• Eric Dahler

    I am in agreement on the issue of seed funding. Obviously the economy makes this piece even more critical as many bright young engineers and entrepreneurs are less likely to be going into jobs out of school which would keep them here and help fund their innovations.

    I believe a public-private partnership in conjunction with more incubator facilities is possible. I have started and run a technology incubator. I know first hand that bringing people together is critical to building momentum. Now is an ideal time to put together incubator space, along with seasoned technology executives, mentors, technologists and investors to provide the infrastructure – including seed funding, required to bring these ideas and innovations to fruition.

    There is ample space available for incubator facilities in the current market. I believe a public-private alliance could be formed that would make a very significant impact on retaining top young talent and innovators by provide seed resources (space, a place to interact with advisors and other entrepreneurs, seed money, communications infrastructure, etc.).

    Many of the public incubator programs are full or overbooked currently. There is growing demand, but public programs don’t necessarily provide the exposure and intellectual capital, seasoned executives and investors to generate fast growth successful emerging growth companies. This has to be driven by the private-sector to generate significant long-term success and attract the best and brightest young entrepreneurs coming out of the top schools.

    Regards,
    Eric Dahler

  • Tim Rowe

    Bob–Thank you for pulling these suggestions together in one place. I look forward to hearing more productive and concrete suggestions from the community.

    One thing I would add to the dialogue here is that we need to be careful about looking primarily to government for the actions needed to bring about change.

    If we want big, lasting changes that foster a more vibrant startup community, it needs to mostly come from us. This is simply because the part of state government that interfaces with the innovation community is a hand full of people, and tax dollars are scarce.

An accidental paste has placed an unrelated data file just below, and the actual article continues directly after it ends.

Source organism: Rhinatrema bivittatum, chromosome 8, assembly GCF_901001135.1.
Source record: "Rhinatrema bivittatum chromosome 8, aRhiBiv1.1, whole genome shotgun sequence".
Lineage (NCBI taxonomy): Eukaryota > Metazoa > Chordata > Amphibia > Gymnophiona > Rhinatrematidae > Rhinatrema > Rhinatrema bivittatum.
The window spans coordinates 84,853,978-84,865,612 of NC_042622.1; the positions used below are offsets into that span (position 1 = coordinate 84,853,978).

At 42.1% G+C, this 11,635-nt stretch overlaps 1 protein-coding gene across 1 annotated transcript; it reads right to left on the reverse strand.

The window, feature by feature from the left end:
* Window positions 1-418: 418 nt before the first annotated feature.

If the emergence of “user generated content” as a driving force on the web can offer us a lesson, it is that when we create frameworks for many individuals to directly contribute to a project, even in a small way, the impact can be surprisingly big.

    Please indulge an analogy to drive this point home: if we asked the government to create an encyclopedia, and they did an exceptional job, they might come up with something that looks like the Encyclopedia Britannica. And this would come at a significant cost to the taxpayer. But if the community instead took this project on, we would get something that looks like wikipedia. A better solution that costs the tax-payer nothing.

    A real-life example of how government’s reach is inherently limited is Pell grants. The idea is to impact the high cost of higher ed. The government spends billions on it (get the figure). But it only reduces the average recipient’s college bill by $500 (confirm). A relative drop in the bucket.

    So what can we do?

    Well, once again, Flybridge’s stay-in-ma program is a model. They didn’t wait for somebody to tell them it was OK to do it, or for the state to fund it, they just launched their program. What if every venture fund in the state came up with their best idea and went ahead and implemented it? What if every innovative company with means did this too?

  • http://www.entovation.com Debra M. Amidon

    Create the GlobalCommonwealth…

    We have examined hundreds of examples worldwide – initiatives to position companies, regions and countries in the Knowledge Economy [www.inthekzone.com]. Further, we have analyzed new performance measures and comparative ranking systems from around the globe.

    ‘Knowledge Innovation’ is the new concept – not technological; and Knowledge Innovation Zones (KIZ) is the concept-in-practice…Dubai Knowledge Village, Desert Knowledge Australia, Manchester Knowledge Capital, Øresund Region (connecting two cities across a sea), Medicon Valley, to mention a few. Beijing is celebrating 10 years of their Knowledge Innovation Program; and India seeks to become “the crucible of global innovations”. Hardly a company or country is not innovating itself into the future.

    Massachusetts continues to rank in the lead within the United States; but other countries have adopted progressive ways to measure and manage – what has become known as Intellectual Capital (IC) or intangible wealth. One might even suggest that amidst this global economic meltdown, we are ready for the Bretton Woods of the Knowledge Economy. More important, what is the innovation strategy for our State and under whose (collective) aegis is it cultivated?